Those were just a couple talking points from the November 30 presentation of Christine Porath, PhD, at the RSNA annual meeting, where she showed data explaining how workplace behavior can affect other people and in turn, the workplace.
"I think who we want to be really changes everything, certainly patients' experiences and others' as well," said Porath, an associate professor at Georgetown University.
Porath presented data on how perception of civility in work environments affects employees and their overall performance. The trickiness, however, is what may be offensive and uncivil to one person may be fine for another, she said.
Improving civility can help organizations such as radiology clinics improve work performance, creativity, and other aspects, according to a talk given by Christine Porath, PhD, at the RSNA annual meeting. In the pictured analysis, Porath led a study that found employees who felt respected were healthier, more focused, retained more information, and were more engaged with their work. Image courtesy of Christine Porath, PhD.
In one study, Porath and her team surveyed university alumni who worked at various levels in their respective industries. They asked them to recall one incident where they felt treated rudely, disrespectfully, or insensitively.
The team found that this one incident led to 66% of employees cutting back their efforts, 80% lost work time, and 12% left their job.
In another study, Porath and her team found that people who witness such incidents of incivility were three times less likely to help anyone. They also found that people who are surrounded by this behavior were five times less likely to retain information.
"What we were seeing is that people tend to become much more self-focused and much less other-focused when they're around this kind of behavior, which of course doesn't bode well for teams, collaborations, and patient safety," Porath said. "Incivility is like a virus. You can catch it at work, at home, online, or in communities."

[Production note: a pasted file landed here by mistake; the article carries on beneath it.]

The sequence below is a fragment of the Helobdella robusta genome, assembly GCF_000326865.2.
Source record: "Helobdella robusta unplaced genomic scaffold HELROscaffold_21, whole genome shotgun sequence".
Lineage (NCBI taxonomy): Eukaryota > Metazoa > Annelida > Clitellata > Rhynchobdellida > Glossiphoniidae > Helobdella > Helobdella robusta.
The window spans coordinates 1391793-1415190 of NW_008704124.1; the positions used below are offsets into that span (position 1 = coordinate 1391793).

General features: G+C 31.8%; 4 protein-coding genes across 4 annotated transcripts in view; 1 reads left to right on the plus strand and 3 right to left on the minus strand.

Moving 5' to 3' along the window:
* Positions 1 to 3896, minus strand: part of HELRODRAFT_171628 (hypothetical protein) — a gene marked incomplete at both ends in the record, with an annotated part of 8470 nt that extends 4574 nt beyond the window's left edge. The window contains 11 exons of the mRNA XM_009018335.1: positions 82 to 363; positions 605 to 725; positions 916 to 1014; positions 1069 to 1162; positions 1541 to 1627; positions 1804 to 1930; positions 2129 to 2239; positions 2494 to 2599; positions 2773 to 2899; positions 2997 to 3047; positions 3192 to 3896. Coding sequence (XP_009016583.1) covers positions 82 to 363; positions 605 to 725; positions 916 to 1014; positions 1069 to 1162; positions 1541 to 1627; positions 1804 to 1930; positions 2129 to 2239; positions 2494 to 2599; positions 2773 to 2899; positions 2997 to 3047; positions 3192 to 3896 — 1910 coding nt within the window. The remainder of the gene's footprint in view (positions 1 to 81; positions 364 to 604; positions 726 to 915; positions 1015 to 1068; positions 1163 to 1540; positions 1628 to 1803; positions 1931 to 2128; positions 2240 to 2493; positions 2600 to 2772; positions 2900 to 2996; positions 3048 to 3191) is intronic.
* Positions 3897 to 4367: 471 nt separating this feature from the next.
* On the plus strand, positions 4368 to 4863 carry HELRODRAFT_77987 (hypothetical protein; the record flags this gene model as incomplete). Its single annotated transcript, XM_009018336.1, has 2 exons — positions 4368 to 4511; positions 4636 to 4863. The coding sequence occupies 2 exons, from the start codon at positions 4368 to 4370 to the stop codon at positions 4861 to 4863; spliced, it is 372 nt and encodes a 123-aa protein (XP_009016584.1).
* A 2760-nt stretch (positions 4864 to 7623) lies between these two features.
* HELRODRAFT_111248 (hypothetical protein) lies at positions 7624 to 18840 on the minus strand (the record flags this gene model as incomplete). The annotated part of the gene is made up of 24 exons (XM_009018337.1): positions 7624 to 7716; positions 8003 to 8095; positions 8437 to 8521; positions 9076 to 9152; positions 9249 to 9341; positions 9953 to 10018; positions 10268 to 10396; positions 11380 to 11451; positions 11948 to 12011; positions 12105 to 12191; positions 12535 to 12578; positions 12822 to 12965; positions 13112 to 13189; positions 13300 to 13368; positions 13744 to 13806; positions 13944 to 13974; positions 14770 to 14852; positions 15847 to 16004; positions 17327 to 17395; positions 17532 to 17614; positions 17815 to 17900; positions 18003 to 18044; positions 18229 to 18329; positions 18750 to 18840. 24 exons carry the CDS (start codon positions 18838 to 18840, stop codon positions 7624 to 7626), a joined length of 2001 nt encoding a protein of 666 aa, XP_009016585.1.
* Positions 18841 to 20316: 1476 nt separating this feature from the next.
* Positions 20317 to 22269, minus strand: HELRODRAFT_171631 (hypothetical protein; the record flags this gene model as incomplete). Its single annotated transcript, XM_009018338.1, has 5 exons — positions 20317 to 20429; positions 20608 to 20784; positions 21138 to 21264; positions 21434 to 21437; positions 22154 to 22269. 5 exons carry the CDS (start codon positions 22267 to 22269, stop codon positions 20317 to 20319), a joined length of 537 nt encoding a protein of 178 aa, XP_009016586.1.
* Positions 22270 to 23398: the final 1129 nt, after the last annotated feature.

However, civility is not just about simply not being rude to people. Porath said small behaviors such as greeting fellow employees in the hallway or listening to colleagues attentively promote civility. However, data also show that employees want recognition and respect from managers.
In one study Porath led, employees of a biotech firm were asked in a social network study how civil or uncivil people were. The researchers found that people who were viewed as civil were twice as likely to be viewed as leaders and perform better by 13%.
"People want to see respect and certainly, I think through the pandemic and so forth, were looking for even more empathy from leaders and others," Porath said.
In another analysis of company leaders and employee behavior, Porath and her team found that respect was the number one thing employees wanted from their leaders.
"In other words, respect was more important to people than things like recognition and appreciation, even opportunities for learning and growth," she said. "Those who felt they get respect from their leaders report being far healthier, they're much more focused, they're much more likely to stay in the organization, and they're far more engaged on a daily basis."
Porath said by being more respectful, radiology clinics can improve performance, creativity, and helpfulness. She said that people can improve themselves by homing in on their blind spots, working with coaching, and asking for constructive feedback.
The presentation was dedicated to Dr. O. Wayne Houser, former president of the RSNA, who passed away in 2020.
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